Death Overseas

21 April 2010

As we were preparing to move to Europe, we were told to expect to miss out on certain life events among our families and close friends. Weddings, births, deaths... things that signal that life does indeed go on, even if we're not there to share in it. So, we've missed attending a few weddings, didn't get to see some new little family members born, and now we've been unable to say goodbye to a patriarch.

The husband's maternal grandfather died last week. It wasn't altogether unexpected. He was sick, and progressively getting weaker, and for years we felt like every goodbye might be the last. We were sad, to be sure, but we were OK. Because he was no longer tired, weak, frustrated... he was fully alive, whole, perfected! This tricky dichotomy of being Christ-followers whose only true home is with Him above, but still ache at the leaving, the homegoing, the departing of a loved one who was always there.

Husband was a real trouper. But as funeral day came, melancholy set upon our household. Random tears were shed throughout the day. Phone calls home were planned, and then cancelled, and then hastily made only to leave a message for an empty house across the sea. It was hard to be away, to not be able to hug Mom, or comfort Sister, or sit by Grandma. It was hard to not be there, to not say a few words, to not appreciate a day for family and memories.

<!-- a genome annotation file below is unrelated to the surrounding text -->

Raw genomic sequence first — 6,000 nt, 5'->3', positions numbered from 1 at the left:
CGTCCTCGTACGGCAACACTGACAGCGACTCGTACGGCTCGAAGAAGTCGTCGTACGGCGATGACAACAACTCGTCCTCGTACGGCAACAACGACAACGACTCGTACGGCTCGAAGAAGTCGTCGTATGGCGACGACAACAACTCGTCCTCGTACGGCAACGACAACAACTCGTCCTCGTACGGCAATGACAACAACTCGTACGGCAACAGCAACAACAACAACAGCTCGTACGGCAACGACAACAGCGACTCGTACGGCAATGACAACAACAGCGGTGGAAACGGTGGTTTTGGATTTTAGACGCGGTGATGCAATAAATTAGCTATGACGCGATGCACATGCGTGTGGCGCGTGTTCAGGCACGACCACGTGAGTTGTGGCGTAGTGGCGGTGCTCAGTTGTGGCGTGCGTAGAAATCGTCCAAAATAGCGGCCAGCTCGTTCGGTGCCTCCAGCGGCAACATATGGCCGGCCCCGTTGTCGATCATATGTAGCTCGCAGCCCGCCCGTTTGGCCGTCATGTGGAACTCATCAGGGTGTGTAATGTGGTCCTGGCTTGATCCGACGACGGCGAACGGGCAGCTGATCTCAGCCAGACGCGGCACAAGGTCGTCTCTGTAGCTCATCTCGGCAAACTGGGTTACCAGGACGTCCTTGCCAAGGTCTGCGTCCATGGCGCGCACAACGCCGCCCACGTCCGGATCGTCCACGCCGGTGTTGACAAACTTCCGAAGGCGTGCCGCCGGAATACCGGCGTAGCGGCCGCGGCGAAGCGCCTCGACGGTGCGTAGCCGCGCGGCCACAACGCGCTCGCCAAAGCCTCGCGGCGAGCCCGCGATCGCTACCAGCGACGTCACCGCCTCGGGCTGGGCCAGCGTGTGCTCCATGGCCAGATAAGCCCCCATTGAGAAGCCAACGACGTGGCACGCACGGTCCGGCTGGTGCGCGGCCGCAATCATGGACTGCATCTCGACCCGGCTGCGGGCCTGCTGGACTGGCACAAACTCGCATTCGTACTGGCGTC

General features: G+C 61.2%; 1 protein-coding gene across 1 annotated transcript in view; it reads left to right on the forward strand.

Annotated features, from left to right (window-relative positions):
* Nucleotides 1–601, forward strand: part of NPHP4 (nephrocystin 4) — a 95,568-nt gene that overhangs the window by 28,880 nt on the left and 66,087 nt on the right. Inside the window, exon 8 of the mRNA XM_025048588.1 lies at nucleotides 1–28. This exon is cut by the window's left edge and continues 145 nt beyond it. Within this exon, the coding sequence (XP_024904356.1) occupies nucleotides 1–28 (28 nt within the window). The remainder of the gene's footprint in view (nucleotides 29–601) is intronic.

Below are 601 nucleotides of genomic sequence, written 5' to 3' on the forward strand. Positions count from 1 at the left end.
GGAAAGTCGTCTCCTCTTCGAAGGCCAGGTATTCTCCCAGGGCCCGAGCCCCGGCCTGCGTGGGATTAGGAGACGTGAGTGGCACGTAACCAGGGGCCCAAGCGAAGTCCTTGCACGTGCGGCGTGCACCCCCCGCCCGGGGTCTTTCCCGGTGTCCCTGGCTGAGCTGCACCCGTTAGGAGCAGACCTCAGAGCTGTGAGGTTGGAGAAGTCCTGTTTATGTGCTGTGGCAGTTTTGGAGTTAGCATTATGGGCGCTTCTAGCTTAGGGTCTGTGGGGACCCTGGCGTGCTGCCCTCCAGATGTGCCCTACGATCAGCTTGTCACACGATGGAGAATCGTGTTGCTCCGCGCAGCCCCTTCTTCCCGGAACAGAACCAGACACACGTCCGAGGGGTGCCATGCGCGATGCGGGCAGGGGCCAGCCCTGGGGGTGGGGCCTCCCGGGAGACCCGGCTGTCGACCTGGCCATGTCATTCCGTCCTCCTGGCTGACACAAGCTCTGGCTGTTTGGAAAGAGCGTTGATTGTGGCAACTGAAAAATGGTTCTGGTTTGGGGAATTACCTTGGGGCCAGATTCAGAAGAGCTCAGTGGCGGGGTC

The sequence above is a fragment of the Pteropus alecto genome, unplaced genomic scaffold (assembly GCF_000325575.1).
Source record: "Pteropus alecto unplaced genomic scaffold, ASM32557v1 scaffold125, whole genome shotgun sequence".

My man, who is slightly unfamiliar with open vulnerability, couldn't really hide all those hard things from me, here where it's just us and our little family. I think maybe it was good to share it - the few tears and the short silences - with only eachother, but still...

...To be with family, even if just to say goodbye, would lessen the heartache... and increase the joy found in a life well-lived, and a man who now is Home.

1 comment:

  1. I missed my grandpa's death. Still miss that I missed it. Missed saying goodbye. It is one of those prices we don't think much about until it happens.